Discover the Networks has updated its profiles of those cities under long term Democratic leadership. The updated profiles are of the cities of Detroit, Milwaukee, Newark and St. Louis.
Here are excerpts from each updated profile with a link to the full analysis of failed leadership in each city:
Detroit, now synonymous with failure and decline, was once the emblem of American progress and prosperity. As the late biographer and scholar Matthew Josephson observed in the 1920s: “Nowhere in the world may the trend of the new industrial cycle be perceived more clearly than in Detroit. In this sense it is the most modern city in the world, the city of tomorrow.” University of Michigan historian Jeffrey Mirel puts it this way: “Throughout the 1920s, Detroit was the shining star of the new era, the very center of the American economic universe, where capitalism and technology combined to produce the greatest goods for the greatest numbers.”
The city of Milwaukee was once a prosperous, thriving metropolis. For years it was the world’s foremost beer-producing city, and home to four of the largest breweries on earth (Schlitz, Blatz, Pabst, and Miller). Almost every major American brewery, in fact, had at least one factory in Milwaukee. These employed thousands of local residents in jobs that formed the foundation of the city’s middle class. Other major corporations in the city during the first half of the twentieth century included the A. F. Gallun & Sons leather tanning company; the machinery manufacturer Allis-Chalmers; the heavy-mining equipment producer Bucyrus Erie Company; the Falk Corporation, producer of industrial power transmission products; the electrical component maker Cutler-Hammer; and the A.O. Smith Corporation, a major manufacturer of automotive frames.
Politically, Milwaukee has not had a Republican mayor since 1908.
The city of Newark, New Jersey has been led exclusively by Democrat mayors for the past 81 years. The entrenched power of the Democratic Party is reflected in the near-unanimous support its candidates receive from Newark voters in political elections on every level. For example, in the 2009 gubernatorial race, Newark voters cast 90.2% of their ballots for Democrat Jon Corzine, vs. just 8.3% for Republican Chris Christie, the ultimate statewide winner. Similarly, in the 2004 presidential election Democrat John Kerry received 85.9% of the vote in Newark, far outpacing Republican George W. Bush’s 12.8%. And in the 2008 presidential election, Democrat Barack Obama captured 90.8% of the Newark vote, vs. 7.0% for Republican John McCain.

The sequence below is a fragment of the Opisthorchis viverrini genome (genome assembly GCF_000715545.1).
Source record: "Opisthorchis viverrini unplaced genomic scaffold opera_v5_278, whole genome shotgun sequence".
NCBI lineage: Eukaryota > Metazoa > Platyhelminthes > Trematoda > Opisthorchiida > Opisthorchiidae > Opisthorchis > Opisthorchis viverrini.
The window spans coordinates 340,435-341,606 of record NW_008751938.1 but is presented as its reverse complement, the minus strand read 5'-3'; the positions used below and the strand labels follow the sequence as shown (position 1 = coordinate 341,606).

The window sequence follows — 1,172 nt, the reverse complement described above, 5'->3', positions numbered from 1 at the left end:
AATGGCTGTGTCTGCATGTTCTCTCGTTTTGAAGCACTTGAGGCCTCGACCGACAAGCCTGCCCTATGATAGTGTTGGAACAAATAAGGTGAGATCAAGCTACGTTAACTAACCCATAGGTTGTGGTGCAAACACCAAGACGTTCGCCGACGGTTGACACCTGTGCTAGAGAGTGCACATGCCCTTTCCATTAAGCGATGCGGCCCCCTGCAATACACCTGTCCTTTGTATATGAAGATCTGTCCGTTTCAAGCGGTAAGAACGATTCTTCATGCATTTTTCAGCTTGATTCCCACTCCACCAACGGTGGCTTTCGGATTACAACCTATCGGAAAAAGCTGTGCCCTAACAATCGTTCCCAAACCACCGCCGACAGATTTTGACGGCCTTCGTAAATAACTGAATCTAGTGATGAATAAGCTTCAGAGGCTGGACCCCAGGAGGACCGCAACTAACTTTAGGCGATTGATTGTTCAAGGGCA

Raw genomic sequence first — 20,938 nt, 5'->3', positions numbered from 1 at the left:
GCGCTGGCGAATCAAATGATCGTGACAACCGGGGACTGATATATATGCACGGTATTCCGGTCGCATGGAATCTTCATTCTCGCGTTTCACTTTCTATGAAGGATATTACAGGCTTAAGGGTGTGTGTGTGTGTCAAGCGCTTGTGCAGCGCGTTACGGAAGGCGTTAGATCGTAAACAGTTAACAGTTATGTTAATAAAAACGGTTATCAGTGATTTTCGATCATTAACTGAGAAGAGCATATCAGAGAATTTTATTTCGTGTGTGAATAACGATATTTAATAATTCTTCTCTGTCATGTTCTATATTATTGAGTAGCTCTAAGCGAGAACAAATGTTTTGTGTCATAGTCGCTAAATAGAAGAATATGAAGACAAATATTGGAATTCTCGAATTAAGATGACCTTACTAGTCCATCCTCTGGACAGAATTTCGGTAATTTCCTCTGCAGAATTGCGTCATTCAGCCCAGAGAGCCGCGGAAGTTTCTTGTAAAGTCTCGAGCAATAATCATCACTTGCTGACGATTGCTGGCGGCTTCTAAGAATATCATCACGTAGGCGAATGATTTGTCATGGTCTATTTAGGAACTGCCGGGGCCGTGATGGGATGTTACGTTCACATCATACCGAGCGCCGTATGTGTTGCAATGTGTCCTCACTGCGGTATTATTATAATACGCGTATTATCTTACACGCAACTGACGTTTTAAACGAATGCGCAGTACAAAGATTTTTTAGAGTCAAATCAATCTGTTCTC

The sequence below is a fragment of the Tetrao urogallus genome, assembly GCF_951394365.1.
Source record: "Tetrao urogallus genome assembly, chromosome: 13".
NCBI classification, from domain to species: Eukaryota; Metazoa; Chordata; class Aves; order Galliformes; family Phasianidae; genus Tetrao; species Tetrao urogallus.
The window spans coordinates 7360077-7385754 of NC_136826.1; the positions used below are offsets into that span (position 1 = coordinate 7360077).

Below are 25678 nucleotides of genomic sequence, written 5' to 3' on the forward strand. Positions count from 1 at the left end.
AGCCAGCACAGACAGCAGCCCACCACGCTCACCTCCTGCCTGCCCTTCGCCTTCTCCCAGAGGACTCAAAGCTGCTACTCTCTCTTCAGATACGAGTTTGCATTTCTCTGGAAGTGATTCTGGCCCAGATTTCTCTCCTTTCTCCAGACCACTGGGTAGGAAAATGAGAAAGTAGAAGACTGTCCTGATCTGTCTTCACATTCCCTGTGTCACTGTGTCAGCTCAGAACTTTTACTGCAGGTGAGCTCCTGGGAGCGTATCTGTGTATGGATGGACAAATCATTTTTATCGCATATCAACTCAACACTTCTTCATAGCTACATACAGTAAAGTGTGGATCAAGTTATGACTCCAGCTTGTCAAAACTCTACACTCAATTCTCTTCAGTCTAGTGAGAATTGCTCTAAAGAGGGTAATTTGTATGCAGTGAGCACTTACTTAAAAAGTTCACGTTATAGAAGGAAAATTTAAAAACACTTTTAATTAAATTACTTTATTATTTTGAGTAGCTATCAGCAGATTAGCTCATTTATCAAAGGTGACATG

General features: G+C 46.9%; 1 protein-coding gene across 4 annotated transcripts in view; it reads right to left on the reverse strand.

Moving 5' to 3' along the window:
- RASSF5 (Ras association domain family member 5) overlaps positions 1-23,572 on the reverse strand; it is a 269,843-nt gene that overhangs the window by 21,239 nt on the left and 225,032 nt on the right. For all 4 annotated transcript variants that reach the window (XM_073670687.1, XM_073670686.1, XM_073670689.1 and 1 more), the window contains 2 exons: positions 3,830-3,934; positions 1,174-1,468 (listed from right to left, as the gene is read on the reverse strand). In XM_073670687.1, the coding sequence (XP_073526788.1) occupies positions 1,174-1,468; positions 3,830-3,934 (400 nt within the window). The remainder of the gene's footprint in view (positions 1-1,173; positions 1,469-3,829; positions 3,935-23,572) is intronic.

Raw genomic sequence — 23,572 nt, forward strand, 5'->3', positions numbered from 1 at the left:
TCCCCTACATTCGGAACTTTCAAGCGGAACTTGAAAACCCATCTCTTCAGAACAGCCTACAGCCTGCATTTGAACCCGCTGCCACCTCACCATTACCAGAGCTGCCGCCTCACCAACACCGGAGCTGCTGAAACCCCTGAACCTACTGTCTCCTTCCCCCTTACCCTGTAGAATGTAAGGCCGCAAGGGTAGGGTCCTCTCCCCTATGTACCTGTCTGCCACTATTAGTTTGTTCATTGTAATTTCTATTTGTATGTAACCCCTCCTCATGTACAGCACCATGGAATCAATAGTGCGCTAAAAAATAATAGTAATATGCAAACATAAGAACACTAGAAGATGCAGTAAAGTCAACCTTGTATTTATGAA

During World War II, St. Louis, Missouri was a bustling place replete with factories that produced such necessities as ammunition, uniforms and footwear, K-rations, chemicals and medicines, and even aircraft. Soon after the war, in 1949, began an era of Democratic rule that continues in the city to this day. Indeed it has been 65 years since a Republican was elected as mayor of St. Louis. This entrenched Democratic dominance is reflected in the fact that in each of the past three U.S. presidential elections, voters in St. Louis cast between 80 and 84 percent of their ballots for the Democrat candidate.
Between 1940 and 1970, St. Louis was one of the major destinations for the millions of blacks who migrated away from the rural South to take advantage of newly opened job opportunities in Northern cities. During this 30-year period St. Louis’s black population nearly tripled, fromapproximately 108,000 to more than 317,000. By 1970 it was a majority-black city—a fact that, in light of the overwhelming degree to which African Americans identify as Democrats, would have immense political implications for the city and its future.
These profiles show the failures of policies embraced by the Democratic Party over time. They are a harbinger of things to come in other cities and towns.